Granted at the retail price of £60 the Hometek Elite steam mop is a tad expensive and could be more economical at the £45 mark instead despite the fact that you may well get two replacement washable cleaning cloth pads (one of them is claimed to be a microfibre in design, but more about that in a moment) and the same carpet glider attachment we received last time with our Lakeland model.
There are a few differences with the old mop but I'm pleased that it still has 1500 watts of motor power to generate the steam, 110° Fahrenheit that loosens grease and stubborn dirt very well, a 1-year guarantee and five metres of cable. Dixons/Curry's are also selling this very same model at £58-99. A pack of replacement mop cloths are available from Lakeland at a cost of £9-78 and elsewhere the prices range from £9-99 and upwards. However! If you must purchase this product the replacement mop heads aren't very efficient.
Out of the box setting up is very easy to do because everything just click locks together but an early disappointment was made when I inadvertently broke the top cord grip at the top of the handle. Indeed the whole unit does feel rather cheaply made, worse so than our old steam mop and still has fixed cord point holders that prevent you from unlocking the cord quickly as you would find on a standard upright vacuum cleaner.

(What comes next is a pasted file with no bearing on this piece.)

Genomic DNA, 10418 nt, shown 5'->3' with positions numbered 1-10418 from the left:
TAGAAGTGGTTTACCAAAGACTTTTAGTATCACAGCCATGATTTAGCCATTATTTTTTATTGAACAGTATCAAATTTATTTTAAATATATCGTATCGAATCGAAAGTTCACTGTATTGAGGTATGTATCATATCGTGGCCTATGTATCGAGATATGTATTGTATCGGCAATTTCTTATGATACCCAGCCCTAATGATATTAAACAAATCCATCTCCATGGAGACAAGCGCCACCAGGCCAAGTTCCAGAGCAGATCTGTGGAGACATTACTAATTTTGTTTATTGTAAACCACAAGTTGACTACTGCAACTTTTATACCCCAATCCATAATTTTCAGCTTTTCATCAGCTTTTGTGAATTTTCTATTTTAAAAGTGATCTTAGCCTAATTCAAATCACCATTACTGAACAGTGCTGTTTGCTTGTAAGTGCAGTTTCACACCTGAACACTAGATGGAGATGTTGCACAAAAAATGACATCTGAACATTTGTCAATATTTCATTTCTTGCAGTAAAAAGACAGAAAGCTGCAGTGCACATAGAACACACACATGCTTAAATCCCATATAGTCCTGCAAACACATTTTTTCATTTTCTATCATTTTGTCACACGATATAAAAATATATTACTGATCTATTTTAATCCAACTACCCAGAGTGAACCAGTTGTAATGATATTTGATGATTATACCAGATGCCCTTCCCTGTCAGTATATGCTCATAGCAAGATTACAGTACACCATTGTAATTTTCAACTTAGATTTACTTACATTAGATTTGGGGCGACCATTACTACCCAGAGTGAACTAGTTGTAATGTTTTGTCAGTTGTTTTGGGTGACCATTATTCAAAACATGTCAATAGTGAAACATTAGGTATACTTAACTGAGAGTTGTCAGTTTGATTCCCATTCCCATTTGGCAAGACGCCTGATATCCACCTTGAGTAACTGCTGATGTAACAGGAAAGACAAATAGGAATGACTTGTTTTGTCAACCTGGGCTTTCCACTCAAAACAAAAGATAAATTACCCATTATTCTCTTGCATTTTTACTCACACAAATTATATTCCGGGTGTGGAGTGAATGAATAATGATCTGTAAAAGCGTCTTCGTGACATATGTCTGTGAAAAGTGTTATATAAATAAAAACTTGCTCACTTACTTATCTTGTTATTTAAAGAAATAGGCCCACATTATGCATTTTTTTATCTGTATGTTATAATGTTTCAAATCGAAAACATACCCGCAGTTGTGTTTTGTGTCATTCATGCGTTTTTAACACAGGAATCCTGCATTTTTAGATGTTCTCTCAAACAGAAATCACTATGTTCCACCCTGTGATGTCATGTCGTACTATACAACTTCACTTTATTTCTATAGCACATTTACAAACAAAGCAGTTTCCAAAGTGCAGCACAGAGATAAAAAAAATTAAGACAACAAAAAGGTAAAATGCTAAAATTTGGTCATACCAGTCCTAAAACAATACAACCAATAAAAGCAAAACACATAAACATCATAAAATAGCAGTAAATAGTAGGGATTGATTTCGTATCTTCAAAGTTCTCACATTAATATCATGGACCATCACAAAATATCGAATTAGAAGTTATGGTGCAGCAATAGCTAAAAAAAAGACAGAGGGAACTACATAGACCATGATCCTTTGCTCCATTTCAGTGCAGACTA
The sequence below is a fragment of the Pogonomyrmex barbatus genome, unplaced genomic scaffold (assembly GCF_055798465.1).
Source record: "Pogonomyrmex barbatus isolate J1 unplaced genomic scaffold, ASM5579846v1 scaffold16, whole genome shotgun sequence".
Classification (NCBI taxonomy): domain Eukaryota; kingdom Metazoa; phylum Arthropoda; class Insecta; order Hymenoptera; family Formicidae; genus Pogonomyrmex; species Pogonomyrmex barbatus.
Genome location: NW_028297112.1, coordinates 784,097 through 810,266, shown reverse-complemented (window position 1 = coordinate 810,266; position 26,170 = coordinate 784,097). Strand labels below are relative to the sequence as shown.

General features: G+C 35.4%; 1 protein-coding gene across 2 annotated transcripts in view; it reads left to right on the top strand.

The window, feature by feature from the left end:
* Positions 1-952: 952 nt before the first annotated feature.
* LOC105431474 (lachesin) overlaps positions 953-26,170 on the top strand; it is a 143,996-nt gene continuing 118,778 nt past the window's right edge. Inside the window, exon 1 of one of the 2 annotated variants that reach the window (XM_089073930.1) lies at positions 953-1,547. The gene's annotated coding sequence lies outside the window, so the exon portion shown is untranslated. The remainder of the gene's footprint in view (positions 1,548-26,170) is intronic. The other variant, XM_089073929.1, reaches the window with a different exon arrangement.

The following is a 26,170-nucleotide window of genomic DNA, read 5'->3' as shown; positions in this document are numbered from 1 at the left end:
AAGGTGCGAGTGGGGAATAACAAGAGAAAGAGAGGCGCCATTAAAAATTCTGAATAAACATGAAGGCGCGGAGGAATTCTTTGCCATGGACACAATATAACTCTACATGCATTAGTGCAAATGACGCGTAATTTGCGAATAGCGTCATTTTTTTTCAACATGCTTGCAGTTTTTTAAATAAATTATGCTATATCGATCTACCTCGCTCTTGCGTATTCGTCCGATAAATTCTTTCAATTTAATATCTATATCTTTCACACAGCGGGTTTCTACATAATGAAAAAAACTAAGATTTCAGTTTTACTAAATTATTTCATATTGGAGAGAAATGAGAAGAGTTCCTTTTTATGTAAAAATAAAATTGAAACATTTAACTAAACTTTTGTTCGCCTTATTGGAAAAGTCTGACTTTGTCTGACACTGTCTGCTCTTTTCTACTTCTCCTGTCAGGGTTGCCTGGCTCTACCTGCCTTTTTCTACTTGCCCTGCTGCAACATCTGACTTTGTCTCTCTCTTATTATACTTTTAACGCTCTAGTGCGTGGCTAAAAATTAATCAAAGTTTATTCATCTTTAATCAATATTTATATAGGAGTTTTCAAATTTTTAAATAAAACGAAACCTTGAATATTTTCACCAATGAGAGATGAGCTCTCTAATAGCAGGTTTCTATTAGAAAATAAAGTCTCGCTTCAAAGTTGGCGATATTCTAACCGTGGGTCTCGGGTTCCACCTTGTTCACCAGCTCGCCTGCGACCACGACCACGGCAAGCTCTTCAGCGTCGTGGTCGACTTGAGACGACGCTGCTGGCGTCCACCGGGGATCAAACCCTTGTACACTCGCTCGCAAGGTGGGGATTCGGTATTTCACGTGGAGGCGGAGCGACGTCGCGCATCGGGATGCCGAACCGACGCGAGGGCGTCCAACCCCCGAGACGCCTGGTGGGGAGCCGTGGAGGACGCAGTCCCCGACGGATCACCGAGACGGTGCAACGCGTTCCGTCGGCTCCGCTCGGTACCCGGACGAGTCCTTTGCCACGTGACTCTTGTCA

The biggest surprise however is the floorhead itself; flat and extremely thin, it can get into corners and difficult to reach areas better than the old mop. Such thinking however has affected the underside where previously a complete rectangle grid of Velcro attachers could be felt and seen and normally a strip of soft velcro would ensure the hooked strip on the corresponding cloth head could firmly stick to the steam head without worry of coming off. Hometek have further cheapened the head by only fitting a couple of attach-squares instead. As a result the mop heads stick to the floor head but not very successfully on carpeting if the glider attachment is used and sometimes the mop heads can come off because of a lack of longer Velcro grab strip. The slimmer floor head however is a godsend, able to get under most furniture on hard flooring with better cleaner edges around it without getting trapped or stuck like the old mop floor head.
In use however I've found the same short 5-metre cord to be somewhat longer which may be down to the fact that cord sprouts from the top of the main body this time where the water tank is rather than at the bottom "heel" of the older machine at the rear. Whilst this is welcome where I no longer need to swap plug points to ensure the whole of my kitchen floor gets clean, the generator takes a bit longer to pump out the steam and does it in a much slower procedure than our old steam mop when switched on continuously. This isn't just down to the newer generator but also thanks to the daft white 100% cotton mop heads. The "new" Microfibre cloth head that Hometek include is a bit of rip off; they have taken the standard padded cotton cloth and added a black grid of stiff netted material in the centre that is supposed to act as a scrubbing texture. It doesn't however work terribly well unless you are doing a reasonably clean floor with only a few marks on it. Both replacement mop heads are white 100% cotton but they have never been as quick at getting stains up as the blue Microfibre cloths I've bought from Ebay and for a pack of three they start from £3-99 to around £7-99 and are far better value. Both styles of mops can be machine-washed but it is best to avoid using fabric conditioner to minimise ruining the microfibres of the blue cloths. Both types however can be tumble dried or simply hung over a radiator.